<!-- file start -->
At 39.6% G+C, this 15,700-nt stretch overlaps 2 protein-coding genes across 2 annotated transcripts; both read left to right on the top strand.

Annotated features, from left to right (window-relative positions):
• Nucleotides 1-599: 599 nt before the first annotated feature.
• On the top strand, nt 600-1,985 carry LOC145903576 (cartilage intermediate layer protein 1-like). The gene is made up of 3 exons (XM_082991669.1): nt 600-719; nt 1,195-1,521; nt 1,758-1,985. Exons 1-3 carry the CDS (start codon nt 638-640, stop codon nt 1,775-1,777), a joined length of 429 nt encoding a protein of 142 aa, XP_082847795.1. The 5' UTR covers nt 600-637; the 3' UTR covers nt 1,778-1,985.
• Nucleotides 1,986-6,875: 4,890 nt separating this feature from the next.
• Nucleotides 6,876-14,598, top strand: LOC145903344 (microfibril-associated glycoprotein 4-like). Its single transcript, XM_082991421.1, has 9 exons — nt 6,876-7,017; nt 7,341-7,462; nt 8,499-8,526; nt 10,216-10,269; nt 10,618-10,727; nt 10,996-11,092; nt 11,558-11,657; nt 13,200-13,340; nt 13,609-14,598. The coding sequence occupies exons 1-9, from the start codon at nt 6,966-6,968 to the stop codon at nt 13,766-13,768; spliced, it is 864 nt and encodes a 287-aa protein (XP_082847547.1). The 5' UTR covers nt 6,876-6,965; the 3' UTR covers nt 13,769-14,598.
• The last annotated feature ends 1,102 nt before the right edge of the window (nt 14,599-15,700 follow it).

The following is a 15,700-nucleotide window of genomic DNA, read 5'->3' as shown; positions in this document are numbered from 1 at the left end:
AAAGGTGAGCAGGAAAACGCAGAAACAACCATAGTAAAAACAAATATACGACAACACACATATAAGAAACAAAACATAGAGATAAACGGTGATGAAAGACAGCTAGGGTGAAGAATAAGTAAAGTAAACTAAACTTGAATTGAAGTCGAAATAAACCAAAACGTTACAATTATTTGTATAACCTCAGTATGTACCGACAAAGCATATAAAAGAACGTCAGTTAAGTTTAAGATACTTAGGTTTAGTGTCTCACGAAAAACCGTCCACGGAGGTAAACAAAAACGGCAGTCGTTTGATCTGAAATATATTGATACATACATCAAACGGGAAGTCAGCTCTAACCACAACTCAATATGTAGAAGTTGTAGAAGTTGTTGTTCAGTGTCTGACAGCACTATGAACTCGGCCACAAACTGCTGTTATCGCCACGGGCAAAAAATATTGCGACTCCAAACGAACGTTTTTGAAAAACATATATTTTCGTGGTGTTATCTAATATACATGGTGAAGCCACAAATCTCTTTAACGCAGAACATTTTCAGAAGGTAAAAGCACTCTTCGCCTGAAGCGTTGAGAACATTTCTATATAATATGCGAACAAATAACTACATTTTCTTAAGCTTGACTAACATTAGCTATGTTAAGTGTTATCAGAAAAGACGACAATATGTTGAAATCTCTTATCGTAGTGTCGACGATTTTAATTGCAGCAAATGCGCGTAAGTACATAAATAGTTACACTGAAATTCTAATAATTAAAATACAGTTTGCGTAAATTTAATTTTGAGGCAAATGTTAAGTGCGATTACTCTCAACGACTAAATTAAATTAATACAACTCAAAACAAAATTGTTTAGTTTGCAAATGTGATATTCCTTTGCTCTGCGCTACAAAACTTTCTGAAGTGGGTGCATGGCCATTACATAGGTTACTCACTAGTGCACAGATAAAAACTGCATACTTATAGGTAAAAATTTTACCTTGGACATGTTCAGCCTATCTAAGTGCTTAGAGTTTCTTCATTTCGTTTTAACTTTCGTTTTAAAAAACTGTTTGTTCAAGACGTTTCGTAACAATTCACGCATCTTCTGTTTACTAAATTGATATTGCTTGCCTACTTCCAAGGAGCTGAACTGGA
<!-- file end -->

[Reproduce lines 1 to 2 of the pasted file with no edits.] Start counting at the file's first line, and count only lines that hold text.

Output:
At 39.6% G+C, this 15,700-nt stretch overlaps 2 protein-coding genes across 2 annotated transcripts; both read left to right on the top strand.

Annotated features, from left to right (window-relative positions):